Whenever Nurov is mentioned in local media, two anecdotes always come up. The first is how he once fined his own wife for jaywalking – according to their children, she was furious and refused to speak to her husband for a week.

“How could I look people in the eye if I allowed my own wife to break the law and escape punishment?” Nurov said of the incident.

The second involved a car accident near Dushanbe airport. Nurov was contacted by one of his colleagues, who said that one of the people involved in the accident was refusing to sign documentation admitting his responsibility, and that he was specifically asking for Nurov to mediate. At the scene, Nurov saw that the driver being held responsible was a simple courier, while the other driver was a factory manager.

Seeing through the situation, Nurov quickly deduced that it was the factory manager who had caused the accident, and that he had been trying to strong arm the policeman at the scene to blame the worker. Nurov then fined the factory manager the appropriate amount.

His burgeoning reputation landed him a role in the 1989 Soviet crime film/mini series An Incident at the Airport. He plays himself, an honest but eccentric traffic cop with a massive moustache who does his job meticulously.

Despite pleas from his family, Nurov kept working following Tajikistan’s independence in 1991, although he was by now past the retirement age. During that period, Tajikistan was in chaos. A radical Islamist political movement was sweeping the country, paralysing it politically and eventually leading to a full-scale civil war. Crime was skyrocketing, and heroin was flooding into the country from neighbouring Afghanistan. Street shootouts – either between rival political factions or rival criminal gangs – became commonplace.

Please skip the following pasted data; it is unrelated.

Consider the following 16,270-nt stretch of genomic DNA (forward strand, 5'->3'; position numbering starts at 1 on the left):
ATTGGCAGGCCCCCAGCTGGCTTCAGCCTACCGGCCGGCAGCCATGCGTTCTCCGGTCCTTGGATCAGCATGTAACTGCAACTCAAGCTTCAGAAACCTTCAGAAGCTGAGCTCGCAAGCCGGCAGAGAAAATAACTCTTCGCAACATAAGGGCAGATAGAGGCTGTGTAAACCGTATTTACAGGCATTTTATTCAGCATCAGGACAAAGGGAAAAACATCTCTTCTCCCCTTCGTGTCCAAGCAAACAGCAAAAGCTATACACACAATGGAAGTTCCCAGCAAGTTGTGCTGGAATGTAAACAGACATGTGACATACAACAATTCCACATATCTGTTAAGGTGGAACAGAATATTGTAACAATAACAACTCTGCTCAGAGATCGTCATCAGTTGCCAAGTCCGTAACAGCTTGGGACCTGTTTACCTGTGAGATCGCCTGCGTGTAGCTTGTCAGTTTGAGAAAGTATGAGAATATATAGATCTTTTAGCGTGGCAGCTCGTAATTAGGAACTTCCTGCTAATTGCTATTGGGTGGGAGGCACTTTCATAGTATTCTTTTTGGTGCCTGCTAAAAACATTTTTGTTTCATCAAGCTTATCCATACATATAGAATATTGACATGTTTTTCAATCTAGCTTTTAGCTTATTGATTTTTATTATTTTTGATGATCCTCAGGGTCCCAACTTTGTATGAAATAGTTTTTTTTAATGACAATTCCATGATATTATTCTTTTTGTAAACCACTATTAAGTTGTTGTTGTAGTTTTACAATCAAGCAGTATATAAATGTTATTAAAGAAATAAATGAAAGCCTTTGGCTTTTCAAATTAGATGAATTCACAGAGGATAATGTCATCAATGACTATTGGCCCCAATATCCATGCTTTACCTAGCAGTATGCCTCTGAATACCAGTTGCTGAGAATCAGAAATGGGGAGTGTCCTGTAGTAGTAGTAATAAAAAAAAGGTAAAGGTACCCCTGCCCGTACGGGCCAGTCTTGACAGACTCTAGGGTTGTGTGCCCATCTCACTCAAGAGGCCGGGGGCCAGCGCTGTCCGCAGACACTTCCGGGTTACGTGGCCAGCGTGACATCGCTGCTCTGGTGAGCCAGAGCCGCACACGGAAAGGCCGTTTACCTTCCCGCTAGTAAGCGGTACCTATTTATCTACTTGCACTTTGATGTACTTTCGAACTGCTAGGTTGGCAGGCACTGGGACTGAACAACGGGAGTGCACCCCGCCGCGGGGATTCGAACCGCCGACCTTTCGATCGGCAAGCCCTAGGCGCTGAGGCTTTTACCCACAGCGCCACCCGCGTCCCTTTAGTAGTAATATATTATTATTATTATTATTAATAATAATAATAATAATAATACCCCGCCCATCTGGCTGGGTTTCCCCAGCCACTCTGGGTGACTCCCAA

A national hero

On December 2, 1992, Nurov came home for lunch. His wife claims that she asked him not to return to work that day, and to instead stay home, in relative safety, with his children. He is said to have replied that he had 33 other sons in the police service who needed him.

The next morning, Nurov was found dead in his bullet-riddled patrol car. The perpetrators were never found.

In 1994, on the anniversary of Nurov’s death, Tajikistan’s Ministry of Interior Affairs established the Mullo Nurov prize for police officers who demonstrate integrity, honesty and courage in the line of service.

In most of the world, police, especially traffic police, are unpopular. This is particularly true in poorer or more authoritarian countries, where police exist primarily to protect the state rather than to mediate between citizens and enforce the law. Even after the downfall of the Soviet Union, police departments across the newly independent countries have reputations for negligence, corruption and aggressiveness.

This is what made Nurov stand out – that he did his job fastidiously, without falling into the trappings of authority.

He is proof that national heroes come in all shapes and sizes, sometimes sporting a magnificent moustache.

Photo: Nurov playing himself in Incident at the Airport.